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HC30 vs HC300

PostPosted: Mon Feb 09, 2009 8:38 pm
by Steve Milbocker
As I've stated before I have a real soft spot for the target bows of the golden age. After getting the 65 Tamerlane from Dick I'm damn near pocessed by them. Can anybody tell me what if any differences there are in the way they shoot? I can't imagine the newer models could be any smoother than the Black Beauty. I've been eyeballin a 68 and was just curious.

Re: HC30 vs HC300

PostPosted: Mon Feb 09, 2009 8:54 pm
by Jett
Steve - Think I was eyeballin' the same ones on the 'bay. Whole lotta stuff going at fairly decent prices now that I can't afford them, LOL!

Never shot either of these but would like to. Bet George has (he's shot/owned about everything!)

Re: HC30 vs HC300

PostPosted: Mon Feb 09, 2009 9:31 pm
by KODIAK
I've been watchin that 68 too. It's a beaut.

Can't say for sure on the shootability. I'd imagine they are similar but I will say that the later 60s Bears have cruder, blockier tips than the early to mid 60s varieties. Not sure specifically about the Tamerlane though. More "mass" production in play I'd assume.

Re: HC30 vs HC300

PostPosted: Mon Feb 09, 2009 9:33 pm
by George D. Stout
I owned an HC-300 but not the HC-30. Mine had the micarta riser with rosewood caps like the 68 and 69 Super Kodiaks.
It was 66" and 42# and quite a shooter. It was fast, but not nearly as smooth as the Hoyt Pro Medalist I traded it for.
:D

Re: HC30 vs HC300

PostPosted: Tue Feb 10, 2009 5:40 am
by Steve Milbocker
That 68 that we are all eyeballin has been cut past center. He did a nice job on it but that would affect collector value wouldn't it? Kodiak, they did have blockier limb tips,I noticed that too. George, the 65 I have is just like liquid,0 hand shock, but then it feels like it weighs 12# too :lol: That Hoyt must be quite a shooter. I'd like to shoot an HC 300 before I stick my neck out on one. The 68 were looking at, the reserve is 275. Anybody going for it?

Re: HC30 vs HC300

PostPosted: Tue Feb 10, 2009 9:31 am
by kbel5
I have a hc 300 in the line up for refinishing.
If your not in a huge hurry Steve, its in bad shape, but shootable
It looks like somebody spray painted finish on it, runs, orange peel.
Thats how I get them cheap, I buy f#cked up ones and refinish
I'll send you this one to try out.
Just take care the shipping.
Kurt

Re: HC30 vs HC300

PostPosted: Tue Feb 10, 2009 9:47 am
by Steve Milbocker
Are you fixing it up to sell? By the time I pay shipping both ways I'll have 60 bucks in it, I may as well invest that in a purchase. Thanks for the offer Kurt.

Re: HC30 vs HC300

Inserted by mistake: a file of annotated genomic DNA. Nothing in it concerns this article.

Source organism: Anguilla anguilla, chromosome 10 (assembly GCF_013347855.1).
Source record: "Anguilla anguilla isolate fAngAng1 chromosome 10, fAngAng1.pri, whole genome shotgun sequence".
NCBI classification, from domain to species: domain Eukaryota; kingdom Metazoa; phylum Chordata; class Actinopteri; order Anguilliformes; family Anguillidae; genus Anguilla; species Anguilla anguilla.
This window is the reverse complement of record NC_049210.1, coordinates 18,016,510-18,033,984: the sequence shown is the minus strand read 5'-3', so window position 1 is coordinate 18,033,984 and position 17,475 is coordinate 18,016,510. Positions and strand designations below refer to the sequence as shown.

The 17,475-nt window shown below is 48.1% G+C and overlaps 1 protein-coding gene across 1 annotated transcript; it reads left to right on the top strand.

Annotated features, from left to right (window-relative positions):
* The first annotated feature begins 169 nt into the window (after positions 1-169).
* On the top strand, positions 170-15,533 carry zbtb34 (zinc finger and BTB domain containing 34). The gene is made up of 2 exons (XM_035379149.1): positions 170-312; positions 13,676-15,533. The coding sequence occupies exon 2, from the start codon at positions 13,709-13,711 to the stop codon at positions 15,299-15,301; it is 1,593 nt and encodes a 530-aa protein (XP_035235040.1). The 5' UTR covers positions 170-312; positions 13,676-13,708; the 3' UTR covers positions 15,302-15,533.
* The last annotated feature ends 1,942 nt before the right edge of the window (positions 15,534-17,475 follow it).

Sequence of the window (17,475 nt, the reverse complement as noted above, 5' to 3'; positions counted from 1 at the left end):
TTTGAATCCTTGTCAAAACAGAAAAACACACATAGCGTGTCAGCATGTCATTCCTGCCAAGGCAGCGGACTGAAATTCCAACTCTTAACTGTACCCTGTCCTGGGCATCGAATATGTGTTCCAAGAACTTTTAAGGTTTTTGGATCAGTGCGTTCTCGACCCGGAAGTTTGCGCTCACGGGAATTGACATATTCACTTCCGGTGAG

PostPosted: Tue Feb 10, 2009 10:12 am
by KODIAK
Steve, no I'm not going to bid on it. Usually I just like to watch. :P

It's a very nice looking bow, but imo a $275 reserve for an altered and refinished 68 Tamerlane is a little on the high side. Not horribly high, but a little. ;) But no ones opinion should sway your decision on bidding on a bow or not. Ultimately all of us are different and willing to spend more on certain bows that we really like and MUST have. :P

Re: HC30 vs HC300

PostPosted: Tue Feb 10, 2009 11:04 am
by kbel5
Kodiak nailed it, nice work, 275 for a bow that will shoot for years is a decent deal,but not a collector for most.

Steve no, not for sale, I add to my wall with the ones I get cheap. ;)
I don't have many untouched bows that might bring a premium, most are good models that needed a face lift.

Bow Doc and Droptine's work probably will retain a lot of their value, for return on investment, you pretty much have to stick to untouched bows.

The mid 60's Polars with the yellow limbs, are a sweet shooting target bow you can still find fairly cheap.

I feel like I'm watching the real estate market a few years ago, some of those bows are just going for to much money, I don't think they will get their money out, if that's what they want.

Re: HC30 vs HC300

PostPosted: Tue Feb 10, 2009 11:10 am
by George D. Stout
My thoughts on the HC-300 is that it is fast and starts the draw heavy or heavier than some other bows. The limbs are short in comparison to the long riser and that will give quickness, but not as much smoothness as a more deflexed model.
The HC-300 has a pretty much crisp shot pocess; meaning it is very taut at full draw and releases from the hand/fingers abruptly. In my opinion, it moves too much on the shot/aftershot....not because it doesn't have enough mass, but because of the geometry (my opinion only and not to be considered accurate 8^)). That is the reason I said I was happy to make the trade for the Hoyt Pro Medalist. Now that is a bow that will open your eyes to the all around quality of a good target bow.